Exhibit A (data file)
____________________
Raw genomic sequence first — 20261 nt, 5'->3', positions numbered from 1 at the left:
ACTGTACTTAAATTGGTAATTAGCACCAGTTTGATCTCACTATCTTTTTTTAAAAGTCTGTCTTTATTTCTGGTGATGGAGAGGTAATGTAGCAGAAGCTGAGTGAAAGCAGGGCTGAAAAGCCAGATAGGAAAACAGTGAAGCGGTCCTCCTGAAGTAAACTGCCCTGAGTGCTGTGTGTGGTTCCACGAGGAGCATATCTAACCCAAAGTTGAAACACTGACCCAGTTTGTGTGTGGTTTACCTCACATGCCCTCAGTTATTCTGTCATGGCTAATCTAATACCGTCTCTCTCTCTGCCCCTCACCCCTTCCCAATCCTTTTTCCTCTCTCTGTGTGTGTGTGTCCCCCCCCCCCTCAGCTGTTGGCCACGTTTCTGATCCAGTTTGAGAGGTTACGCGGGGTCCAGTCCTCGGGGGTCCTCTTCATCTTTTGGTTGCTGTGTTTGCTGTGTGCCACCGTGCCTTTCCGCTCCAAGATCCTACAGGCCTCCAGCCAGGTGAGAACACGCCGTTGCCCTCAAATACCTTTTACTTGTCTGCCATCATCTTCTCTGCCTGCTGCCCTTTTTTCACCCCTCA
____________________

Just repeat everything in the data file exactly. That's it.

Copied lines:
Raw genomic sequence first — 20261 nt, 5'->3', positions numbered from 1 at the left:
ACTGTACTTAAATTGGTAATTAGCACCAGTTTGATCTCACTATCTTTTTTTAAAAGTCTGTCTTTATTTCTGGTGATGGAGAGGTAATGTAGCAGAAGCTGAGTGAAAGCAGGGCTGAAAAGCCAGATAGGAAAACAGTGAAGCGGTCCTCCTGAAGTAAACTGCCCTGAGTGCTGTGTGTGGTTCCACGAGGAGCATATCTAACCCAAAGTTGAAACACTGACCCAGTTTGTGTGTGGTTTACCTCACATGCCCTCAGTTATTCTGTCATGGCTAATCTAATACCGTCTCTCTCTCTGCCCCTCACCCCTTCCCAATCCTTTTTCCTCTCTCTGTGTGTGTGTGTCCCCCCCCCCCTCAGCTGTTGGCCACGTTTCTGATCCAGTTTGAGAGGTTACGCGGGGTCCAGTCCTCGGGGGTCCTCTTCATCTTTTGGTTGCTGTGTTTGCTGTGTGCCACCGTGCCTTTCCGCTCCAAGATCCTACAGGCCTCCAGCCAGGTGAGAACACGCCGTTGCCCTCAAATACCTTTTACTTGTCTGCCATCATCTTCTCTGCCTGCTGCCCTTTTTTCACCCCTCA